Archive for February, 2006

February 28, 2006

Shaping a child’s future

by Rod Smith

Let your child see he is capable of much good by encouraging him to be generous and kind toward others. If you, the adult, in your own life, place high value on generosity, the child growing up around you will form deep and lasting memories of your generosity and he will be empowered to seek a lifetime of giving.

Let your child see you give. Let him see you assisting in relieving the suffering of the poor, let him see you standing for justice and doing what is right.

Allow your child to see, as early as is possible, that his actions have consequences so that the world will not take him by surprise when it expects much of him. Let him see his moods can affect others, that his attitudes can be his best friends or his ardent enemies. Do this so that he will not be surprised when people expect him to take full responsibility for his life.

You, the parent, are the most powerful means of showing your child how adults behave, how the world works, how to be an effective and loving human being.

You, the parent, can do this from the earliest of days, and all without using guilt or blame.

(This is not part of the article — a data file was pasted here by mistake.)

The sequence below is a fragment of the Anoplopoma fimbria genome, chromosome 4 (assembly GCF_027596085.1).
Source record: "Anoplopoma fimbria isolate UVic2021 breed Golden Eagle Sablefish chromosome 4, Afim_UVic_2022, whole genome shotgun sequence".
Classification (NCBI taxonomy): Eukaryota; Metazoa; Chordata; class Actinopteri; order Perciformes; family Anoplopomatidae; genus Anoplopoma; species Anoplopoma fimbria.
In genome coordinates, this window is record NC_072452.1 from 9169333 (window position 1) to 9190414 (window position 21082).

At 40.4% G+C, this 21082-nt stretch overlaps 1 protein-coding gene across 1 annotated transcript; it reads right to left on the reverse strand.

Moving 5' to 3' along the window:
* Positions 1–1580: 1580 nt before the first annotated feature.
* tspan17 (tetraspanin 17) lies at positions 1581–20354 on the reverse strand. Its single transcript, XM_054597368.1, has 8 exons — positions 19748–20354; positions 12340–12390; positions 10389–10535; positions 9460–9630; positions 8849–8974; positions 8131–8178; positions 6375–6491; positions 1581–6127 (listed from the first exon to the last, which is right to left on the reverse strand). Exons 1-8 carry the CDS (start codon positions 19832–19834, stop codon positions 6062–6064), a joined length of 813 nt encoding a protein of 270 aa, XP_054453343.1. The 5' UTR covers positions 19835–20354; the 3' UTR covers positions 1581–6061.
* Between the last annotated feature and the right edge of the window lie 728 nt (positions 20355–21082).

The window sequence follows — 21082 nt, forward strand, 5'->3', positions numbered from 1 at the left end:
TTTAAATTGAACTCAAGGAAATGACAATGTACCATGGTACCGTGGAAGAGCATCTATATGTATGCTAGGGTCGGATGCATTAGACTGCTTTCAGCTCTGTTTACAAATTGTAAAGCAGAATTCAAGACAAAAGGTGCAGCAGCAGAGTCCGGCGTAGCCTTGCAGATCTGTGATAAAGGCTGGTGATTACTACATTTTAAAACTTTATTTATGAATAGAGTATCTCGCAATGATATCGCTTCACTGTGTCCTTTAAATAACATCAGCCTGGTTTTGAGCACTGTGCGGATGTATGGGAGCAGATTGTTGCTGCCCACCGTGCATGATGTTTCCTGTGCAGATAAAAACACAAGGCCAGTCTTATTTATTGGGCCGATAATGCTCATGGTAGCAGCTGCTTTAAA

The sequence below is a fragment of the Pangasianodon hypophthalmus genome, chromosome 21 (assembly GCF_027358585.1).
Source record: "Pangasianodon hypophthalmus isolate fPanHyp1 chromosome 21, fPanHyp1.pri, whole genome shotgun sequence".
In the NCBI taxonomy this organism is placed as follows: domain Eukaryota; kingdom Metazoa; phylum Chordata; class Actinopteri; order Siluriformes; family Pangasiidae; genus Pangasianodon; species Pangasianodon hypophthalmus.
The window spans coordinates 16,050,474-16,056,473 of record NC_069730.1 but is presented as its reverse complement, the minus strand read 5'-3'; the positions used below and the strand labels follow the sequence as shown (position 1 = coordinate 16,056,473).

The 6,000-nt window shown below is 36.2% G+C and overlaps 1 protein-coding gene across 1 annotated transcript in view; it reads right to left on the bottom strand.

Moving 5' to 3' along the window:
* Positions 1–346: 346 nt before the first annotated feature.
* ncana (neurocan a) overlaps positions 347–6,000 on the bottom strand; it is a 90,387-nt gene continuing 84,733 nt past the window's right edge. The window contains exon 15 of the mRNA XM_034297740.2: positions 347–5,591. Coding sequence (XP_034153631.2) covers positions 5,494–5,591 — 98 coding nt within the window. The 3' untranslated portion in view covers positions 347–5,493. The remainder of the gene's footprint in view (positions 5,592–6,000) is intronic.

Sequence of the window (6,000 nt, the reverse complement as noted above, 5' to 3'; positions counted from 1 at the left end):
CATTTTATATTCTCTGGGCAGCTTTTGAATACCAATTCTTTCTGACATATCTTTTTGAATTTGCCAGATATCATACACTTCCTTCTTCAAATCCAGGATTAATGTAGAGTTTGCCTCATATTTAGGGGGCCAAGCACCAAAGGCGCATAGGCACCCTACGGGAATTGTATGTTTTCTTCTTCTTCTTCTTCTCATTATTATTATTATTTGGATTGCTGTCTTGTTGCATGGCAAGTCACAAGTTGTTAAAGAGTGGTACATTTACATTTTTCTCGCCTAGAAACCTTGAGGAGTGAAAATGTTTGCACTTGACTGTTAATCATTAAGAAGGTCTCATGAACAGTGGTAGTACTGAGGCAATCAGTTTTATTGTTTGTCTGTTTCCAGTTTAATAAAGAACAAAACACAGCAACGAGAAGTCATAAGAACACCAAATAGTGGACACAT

February 28, 2006

My son heard the dreaded words, “I need space.”

by Rod Smith

“‘I need my space,’ (The Mercury. Friday February 24, 2006) were the few words said to my son upon returning overseas and on the day he was to propose to his girlfriend. He was home for Christmas and for three weeks she called him every day. Now he has been thrown into a state of collapse. Your article was so real for me, and, being a mom so far away I am writing to you to know what advice I should be give. I have gone from being sympathetic to having a hard line attitude. At the same time I don’t want to close our line of communication. He has given her a second chance, which lasted two weeks. He is slightly better but from being a positive bubbly chap to being a heartbroken negative person whom I don’t know.”

I’d suggest you leave it completely up to him. If your son had the courage and strength to find love (or what he thought to be love) in a far off place he probably has what it takes to survive this break up.

Engagements, or plans to marry, are easier to break than a marriage. It is better this couple gets the “space” it needs before a marriage than after it. It is a lot cheaper!

February 27, 2006